# Complex Numbers $\stackrel{?}{=} \mathbb{R}^ 2$

Suppose we have a vector field over real numbers $\mathbb R^2$. In additon to vector field proporties define inner product $(x,y) = x_1\cdot y_1 + x_2\cdot y_2$, where $x_1,x_2,y_1,y_2$ are real numbers.This structure is called $2$-dimensional Euclidean Space. ( call it $\text{E-2}$ ).

I want to define complex number field from $\text{E-2}$. I have to satify $5$ addition axiom, $5$ multiplication axiom and a distribution axiom. The problem is although addition axioms are trivial, for multiplication I have to define; $xy = (ac-bd,ad+bc)$ where $x = ( a,b )$, $y = (c,d)$ as an extra axiom.

My questions are:

1. Is there any natural way to define complex numbers without such additional axioms, by using inner product ?
2. By defining complex numbers from $\text{E-2}$, there is no need to use inner product between two numbers, this bothers me as well, am I missing something ?
• You mean (trivial) vector bundle, not vector field. – WillO Aug 18 '15 at 12:49
• In the Euclidean plane there is no preferred direction, but in the complex plane the real line is special (it's invariant under complex conjugation). So you can't express complex multiplication (in a coordinate-free way) using the inner product only. – Hans Lundmark Aug 18 '15 at 13:45
• You should probably make a distinction between your inner product notation and your ordered pair notation. – Cameron Buie Aug 20 '15 at 22:31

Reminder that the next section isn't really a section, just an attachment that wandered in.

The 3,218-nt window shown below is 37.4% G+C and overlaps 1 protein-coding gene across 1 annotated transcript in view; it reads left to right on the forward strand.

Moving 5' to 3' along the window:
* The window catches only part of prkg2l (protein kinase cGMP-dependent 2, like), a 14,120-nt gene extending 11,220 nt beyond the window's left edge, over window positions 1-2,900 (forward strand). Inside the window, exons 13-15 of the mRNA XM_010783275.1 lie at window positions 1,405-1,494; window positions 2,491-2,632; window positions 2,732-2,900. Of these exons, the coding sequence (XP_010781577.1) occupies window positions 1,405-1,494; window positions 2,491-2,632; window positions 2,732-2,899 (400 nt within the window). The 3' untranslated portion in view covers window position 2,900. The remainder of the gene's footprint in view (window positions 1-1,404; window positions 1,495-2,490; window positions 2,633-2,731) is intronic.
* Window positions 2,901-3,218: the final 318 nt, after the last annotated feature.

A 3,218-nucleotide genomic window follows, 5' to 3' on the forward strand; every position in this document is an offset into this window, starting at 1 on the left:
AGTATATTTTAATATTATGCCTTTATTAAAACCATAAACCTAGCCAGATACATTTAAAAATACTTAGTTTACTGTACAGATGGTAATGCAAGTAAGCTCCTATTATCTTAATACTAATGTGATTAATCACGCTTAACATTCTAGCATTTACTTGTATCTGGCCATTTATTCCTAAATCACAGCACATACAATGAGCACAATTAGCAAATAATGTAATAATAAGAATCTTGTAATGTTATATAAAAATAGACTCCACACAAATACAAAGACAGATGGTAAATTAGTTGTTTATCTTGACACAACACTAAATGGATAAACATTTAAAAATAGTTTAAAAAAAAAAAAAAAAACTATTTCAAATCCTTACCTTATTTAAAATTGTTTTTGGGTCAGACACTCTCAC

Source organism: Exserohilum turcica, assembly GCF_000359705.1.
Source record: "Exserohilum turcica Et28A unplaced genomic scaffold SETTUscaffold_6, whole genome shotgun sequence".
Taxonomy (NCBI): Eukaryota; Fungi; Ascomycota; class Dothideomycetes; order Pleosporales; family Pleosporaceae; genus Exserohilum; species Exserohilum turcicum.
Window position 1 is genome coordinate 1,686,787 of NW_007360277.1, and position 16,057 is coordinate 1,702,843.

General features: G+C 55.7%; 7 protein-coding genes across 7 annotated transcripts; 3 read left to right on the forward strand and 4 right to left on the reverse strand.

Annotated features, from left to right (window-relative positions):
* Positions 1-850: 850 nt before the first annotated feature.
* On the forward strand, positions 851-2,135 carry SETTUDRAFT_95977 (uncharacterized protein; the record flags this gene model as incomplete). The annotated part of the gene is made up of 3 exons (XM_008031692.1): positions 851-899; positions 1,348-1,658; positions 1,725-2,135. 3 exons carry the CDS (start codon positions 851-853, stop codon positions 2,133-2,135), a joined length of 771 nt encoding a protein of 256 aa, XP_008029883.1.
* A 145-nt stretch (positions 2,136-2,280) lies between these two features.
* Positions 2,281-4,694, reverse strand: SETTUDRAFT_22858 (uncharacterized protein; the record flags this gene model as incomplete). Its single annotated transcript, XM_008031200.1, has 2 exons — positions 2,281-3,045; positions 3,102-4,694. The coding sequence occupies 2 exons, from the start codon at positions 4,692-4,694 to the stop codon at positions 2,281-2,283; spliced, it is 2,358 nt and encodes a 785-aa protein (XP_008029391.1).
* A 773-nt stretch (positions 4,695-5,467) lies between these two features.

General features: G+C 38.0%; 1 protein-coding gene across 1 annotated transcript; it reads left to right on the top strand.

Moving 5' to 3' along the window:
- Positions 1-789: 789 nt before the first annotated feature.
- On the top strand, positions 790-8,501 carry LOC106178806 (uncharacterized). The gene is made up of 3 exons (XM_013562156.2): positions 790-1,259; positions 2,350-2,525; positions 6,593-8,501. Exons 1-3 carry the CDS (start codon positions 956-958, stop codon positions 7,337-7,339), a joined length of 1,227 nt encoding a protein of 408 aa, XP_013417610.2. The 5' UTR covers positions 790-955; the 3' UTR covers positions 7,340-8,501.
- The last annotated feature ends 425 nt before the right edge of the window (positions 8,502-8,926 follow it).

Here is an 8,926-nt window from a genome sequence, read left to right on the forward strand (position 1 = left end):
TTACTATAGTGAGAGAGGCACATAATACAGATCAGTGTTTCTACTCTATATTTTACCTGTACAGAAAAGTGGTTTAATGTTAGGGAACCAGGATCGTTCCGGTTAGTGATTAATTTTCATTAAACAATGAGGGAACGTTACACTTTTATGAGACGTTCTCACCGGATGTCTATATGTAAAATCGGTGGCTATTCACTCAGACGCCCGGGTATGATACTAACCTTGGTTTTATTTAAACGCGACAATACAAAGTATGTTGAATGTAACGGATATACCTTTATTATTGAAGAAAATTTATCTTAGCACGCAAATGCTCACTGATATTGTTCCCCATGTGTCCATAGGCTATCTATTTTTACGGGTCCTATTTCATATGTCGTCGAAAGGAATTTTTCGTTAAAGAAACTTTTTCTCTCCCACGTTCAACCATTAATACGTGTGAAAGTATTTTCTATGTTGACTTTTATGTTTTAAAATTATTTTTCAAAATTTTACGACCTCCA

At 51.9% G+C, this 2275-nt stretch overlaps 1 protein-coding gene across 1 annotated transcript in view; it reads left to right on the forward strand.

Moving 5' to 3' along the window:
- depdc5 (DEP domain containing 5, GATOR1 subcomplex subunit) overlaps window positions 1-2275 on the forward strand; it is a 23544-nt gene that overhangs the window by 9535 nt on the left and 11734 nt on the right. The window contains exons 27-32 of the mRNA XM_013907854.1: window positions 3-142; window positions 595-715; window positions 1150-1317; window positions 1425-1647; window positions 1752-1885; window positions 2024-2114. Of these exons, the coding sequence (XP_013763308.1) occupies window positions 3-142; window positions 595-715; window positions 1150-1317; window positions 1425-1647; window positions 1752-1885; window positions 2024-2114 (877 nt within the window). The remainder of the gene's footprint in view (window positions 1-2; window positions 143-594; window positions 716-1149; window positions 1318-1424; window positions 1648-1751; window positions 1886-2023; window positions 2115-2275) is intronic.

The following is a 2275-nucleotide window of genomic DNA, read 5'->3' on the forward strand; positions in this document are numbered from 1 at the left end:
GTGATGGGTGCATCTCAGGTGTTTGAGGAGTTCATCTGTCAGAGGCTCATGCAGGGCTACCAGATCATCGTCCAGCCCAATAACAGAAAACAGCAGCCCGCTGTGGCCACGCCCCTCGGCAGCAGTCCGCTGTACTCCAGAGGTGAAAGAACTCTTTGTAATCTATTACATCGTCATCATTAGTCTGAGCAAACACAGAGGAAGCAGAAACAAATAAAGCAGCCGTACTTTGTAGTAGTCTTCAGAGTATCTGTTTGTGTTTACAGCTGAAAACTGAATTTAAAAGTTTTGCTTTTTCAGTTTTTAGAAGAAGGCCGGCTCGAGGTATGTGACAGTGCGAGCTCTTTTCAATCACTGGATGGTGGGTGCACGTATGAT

• You may be interested in this. See pages 7 and 8 for a "twisting" approach to constructing division algebras from $\Bbb R$. See page 11 for the Clifford Algebra/inner product way to construct division algebras from $\Bbb R$. – pjs36 Aug 21 '15 at 0:08

I will denote the (standard) inner product by $$\langle\cdot,\cdot\rangle$$ and consider the elements of $$\Bbb R^2$$ as column vectors. Put $$A=\begin{bmatrix}1 & 0\\0 & -1\end{bmatrix}$$ and $$B=\begin{bmatrix}0 & -1\\1 & 0\end{bmatrix}.$$

We define an operation $$\otimes$$ on $$\Bbb R^2$$ by $$\vec w\otimes\vec z:=\langle\vec w,A\vec z\rangle\vec e_1+ \langle\vec w,BA\vec z\rangle\vec e_2,$$ where $$\vec e_1=\begin{bmatrix}1\\0\end{bmatrix}\text{ and }\vec e_2=\begin{bmatrix}0\\1\end{bmatrix}.$$

It's rather contrived, but it does the job. Note that left-multiplication by $$A$$ is the operation of complex conjugation, that $$\vec e_1$$ is the $$\otimes$$-identity, and that left-multiplication by $$B$$ is the same as $$\otimes$$-multiplication by $$\vec e_2,$$ which serves as our "$$i$$".

Let me see if I can shed some light on the connection between inner product and complex multiplication (and how I developed the peculiar operation above).

First, I observed that, if there was some function $$f:\Bbb C^2\to\Bbb R$$ satisfying $$f(a+bi,c+di)=ac+bd$$ for all $$a,b,c,d\in\Bbb R$$ (that is, if $$f$$ acts like our inner product), then $$w\overline z=(w_1+iw_2)(z_1-iz_2)=w_1z_1+w_2z_2+i(w_2z_1-w_1z_2)=f(w,z)+i(w_2z_1-w_1z_2)$$ and similarly $$\overline wz=f(w,z)+i(w_1z_2-w_2z_1),$$ whence we find that $$f(w,z)=\frac12\left(w\overline z+\overline wz\right).$$ Readily, then, we have that $$f(w,\overline z)=\frac12\left(wz+\overline w\overline z\right),$$ and (a bit less obviously) that $$f(w,i\overline z)=\frac12\left(-iwz+i\overline w\overline z\right)=\frac1{2i}\left(wz-\overline w\overline z\right).$$ Therefore we have that $$f(w,\overline z)\cdot 1+f(w,i\overline z)\cdot i=wz.\tag{\star}$$ All that remains, then, is to decide what the equivalents to $$1$$ and $$i$$ would be in $$\Bbb R^2$$ (which was fairly natural), and how to express conjugation and multiplication by $$i$$ as linear transformations on $$\Bbb R^2$$ (not too tricky).